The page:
Having shown in the past two years that membership records are made to be broken, coach Simone McKinnis says the Melbourne Vixens are determined to repay the faith with results when the delayed Suncorp Super Netball season eventually begins.
“Members that came on board with us right from the start, as a new club, have stuck with us until now, and they’re an important part of what we do, and how we do it and how we enjoy it,’’ McKinnis said. “The support we have and the crowds that we get at our games, they’re just super-important to us.
“We want to get out there and play, and we’re getting closer. It’s not been easy, but we just really appreciate the support of all our members who have been with us through good times and bad, and we will be ready to step out there and give it the best that we’ve got when the time comes.’’
Meanwhile, with an announcement on SSN not due until the end of the month, members of the tight-knit playing group have been training remotely in their homes from city to coast, and in temporary locations from Leongatha (Mwai Kumwenda) to Perth (Kadie-Ann Dehaney), collaborating via Zoom and remaining connected in various other ways.
Strength and conditioning work has been facilitated by equipment on loan from both the Victorian Institute of Sport and Renae and Joe Ingles’ personal gym, while the first collective footwork drills took place online last week. The gradual relaxation of government restrictions has given rise to optimism that, before too much longer, group training sessions will resume for the first time since early March.
That will involve a largely settled line-up Vixens’ line-up whose main addition is Victorian Kate Eddy from the NSW Swifts to replace the re-retired Ingles. Kumwenda will build on her late-2019 return from an ACL tear, and Tayla Honey will start again after an Achilles’ rupture ended her debut season before it began.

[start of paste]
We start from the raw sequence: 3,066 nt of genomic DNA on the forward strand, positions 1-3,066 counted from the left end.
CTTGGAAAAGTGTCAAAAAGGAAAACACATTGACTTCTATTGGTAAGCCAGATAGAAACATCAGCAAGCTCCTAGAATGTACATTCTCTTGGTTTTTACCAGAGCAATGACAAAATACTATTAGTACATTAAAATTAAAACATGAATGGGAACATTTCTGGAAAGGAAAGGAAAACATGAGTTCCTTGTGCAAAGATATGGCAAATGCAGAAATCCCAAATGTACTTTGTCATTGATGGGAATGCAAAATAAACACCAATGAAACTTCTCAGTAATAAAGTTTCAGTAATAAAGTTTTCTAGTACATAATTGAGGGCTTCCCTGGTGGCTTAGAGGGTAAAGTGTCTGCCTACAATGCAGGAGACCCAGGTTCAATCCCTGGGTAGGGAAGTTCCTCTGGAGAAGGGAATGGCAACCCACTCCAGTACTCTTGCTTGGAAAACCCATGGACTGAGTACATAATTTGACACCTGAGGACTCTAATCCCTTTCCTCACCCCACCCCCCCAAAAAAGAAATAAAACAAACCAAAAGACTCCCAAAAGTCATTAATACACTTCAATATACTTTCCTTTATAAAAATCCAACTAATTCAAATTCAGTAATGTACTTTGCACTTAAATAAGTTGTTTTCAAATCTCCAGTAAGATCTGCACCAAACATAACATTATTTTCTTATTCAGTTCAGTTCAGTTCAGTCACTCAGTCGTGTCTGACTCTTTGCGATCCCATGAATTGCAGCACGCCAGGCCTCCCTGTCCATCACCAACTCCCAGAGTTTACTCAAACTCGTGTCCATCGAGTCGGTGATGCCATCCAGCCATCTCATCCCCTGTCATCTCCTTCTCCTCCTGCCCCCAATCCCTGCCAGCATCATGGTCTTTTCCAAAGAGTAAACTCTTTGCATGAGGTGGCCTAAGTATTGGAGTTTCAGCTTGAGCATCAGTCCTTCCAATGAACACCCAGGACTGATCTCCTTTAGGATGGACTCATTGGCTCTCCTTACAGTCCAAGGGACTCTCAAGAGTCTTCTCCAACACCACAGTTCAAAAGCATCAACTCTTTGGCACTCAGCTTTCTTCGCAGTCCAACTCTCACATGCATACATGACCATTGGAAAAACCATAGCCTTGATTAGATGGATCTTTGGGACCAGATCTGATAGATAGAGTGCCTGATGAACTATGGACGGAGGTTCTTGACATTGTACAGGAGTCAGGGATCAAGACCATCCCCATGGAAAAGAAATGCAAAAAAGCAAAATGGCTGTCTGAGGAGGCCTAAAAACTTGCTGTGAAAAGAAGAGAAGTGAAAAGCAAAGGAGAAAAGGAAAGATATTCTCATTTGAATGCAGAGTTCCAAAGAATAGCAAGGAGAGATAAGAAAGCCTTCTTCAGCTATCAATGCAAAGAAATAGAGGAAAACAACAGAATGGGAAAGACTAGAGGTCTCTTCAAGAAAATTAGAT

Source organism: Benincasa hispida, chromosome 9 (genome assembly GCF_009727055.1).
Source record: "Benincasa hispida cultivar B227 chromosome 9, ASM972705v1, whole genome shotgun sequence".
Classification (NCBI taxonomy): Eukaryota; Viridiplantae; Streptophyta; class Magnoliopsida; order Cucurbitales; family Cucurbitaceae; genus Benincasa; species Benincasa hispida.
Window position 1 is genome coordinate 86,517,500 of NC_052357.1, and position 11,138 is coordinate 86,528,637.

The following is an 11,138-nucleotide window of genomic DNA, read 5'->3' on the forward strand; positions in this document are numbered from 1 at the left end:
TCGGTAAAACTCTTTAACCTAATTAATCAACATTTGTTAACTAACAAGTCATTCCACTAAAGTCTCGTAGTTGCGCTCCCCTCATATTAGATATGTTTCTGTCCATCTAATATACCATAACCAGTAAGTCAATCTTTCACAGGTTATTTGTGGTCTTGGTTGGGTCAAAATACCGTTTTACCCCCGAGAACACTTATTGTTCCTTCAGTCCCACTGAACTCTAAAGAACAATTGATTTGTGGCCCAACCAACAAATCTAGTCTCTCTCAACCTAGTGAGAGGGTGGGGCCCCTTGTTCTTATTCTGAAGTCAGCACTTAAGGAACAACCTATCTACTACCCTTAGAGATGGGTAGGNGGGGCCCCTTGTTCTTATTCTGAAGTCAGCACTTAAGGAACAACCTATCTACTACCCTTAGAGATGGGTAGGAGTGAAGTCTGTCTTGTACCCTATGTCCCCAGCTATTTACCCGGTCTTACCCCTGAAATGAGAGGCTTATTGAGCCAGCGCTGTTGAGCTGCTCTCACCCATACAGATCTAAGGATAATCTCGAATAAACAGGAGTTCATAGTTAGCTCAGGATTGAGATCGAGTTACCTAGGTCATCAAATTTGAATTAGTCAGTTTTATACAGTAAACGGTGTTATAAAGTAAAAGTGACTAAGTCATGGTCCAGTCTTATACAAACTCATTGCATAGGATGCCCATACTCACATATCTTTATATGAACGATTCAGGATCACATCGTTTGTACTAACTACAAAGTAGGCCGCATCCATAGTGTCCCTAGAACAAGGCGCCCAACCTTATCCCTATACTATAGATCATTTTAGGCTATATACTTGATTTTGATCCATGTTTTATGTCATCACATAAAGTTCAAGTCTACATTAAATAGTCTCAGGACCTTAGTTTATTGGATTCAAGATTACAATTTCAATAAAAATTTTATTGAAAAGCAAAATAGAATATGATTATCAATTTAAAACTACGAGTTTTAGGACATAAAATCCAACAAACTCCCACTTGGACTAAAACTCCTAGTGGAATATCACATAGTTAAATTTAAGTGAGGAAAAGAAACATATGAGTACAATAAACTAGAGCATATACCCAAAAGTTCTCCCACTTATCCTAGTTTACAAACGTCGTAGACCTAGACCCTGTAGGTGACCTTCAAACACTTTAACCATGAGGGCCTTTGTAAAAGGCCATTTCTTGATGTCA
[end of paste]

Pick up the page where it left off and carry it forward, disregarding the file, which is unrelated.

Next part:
The Melbourne establishment team will, typically, be among the title favourites. Since being born from the merger of the Phoenix and Kestrels for the inaugural season of the now defunct trans-Tasman competition in 2008, finals appearances have been an almost annual event, with premierships coming under foundation coach Julie Hoornweg in 2009 and her successor McKinnis in 2014.
“A feature of Victorian netball and the Vixens has always been the high standards, always being in the contest and always pushing for success, and the members are along with us for that ride,’’ McKinnis said.
“There’s good days and not so good days, but everybody turns up the next week and ‘here we go again’. It’s not just us out on court playing. Everybody rides the emotions through the wins and the losses, and it’s great to have those members with us.’’
Some of them, indeed, were around for McKinnis’ own decorated career as a champion wing defence for club, state and country. “You see people that followed Victorian netball back in the day that I was playing whose children are members now, which is fantastic,’’ she said. “And certainly the diversity of the crowd is growing - I love seeing the dads with their kids coming along to the game. Love that.’’
A feature of every Vixens’ match day at Melbourne Arena is the players’ post-game interaction with the members and young fans, whether signing autographs, posing for selfies or pausing for a chat. Another constant drawcard has been the presence of crowd favourites including former great Sharelle McMahon and current stars such as Kumwenda, Caitlin Thwaites and captain Kate Moloney.
So many Diamonds have shone in the Vixens’ colours - among them the club’s games record-holder Tegan Philip, who celebrated the 2019 membership milestone with 10-year members after the sold-out round seven game against the Magpies attended by a record home crowd of 8647 last June.
“The Vixens’ members are the backbone of our club and have been such a great support since I arrived at the Vixens in 2010,” Philip said. “To have such a large number of members backing us every week and investing in what we’re doing is really special; you really want to play for them and repay their support.”
Written by Linda Pearce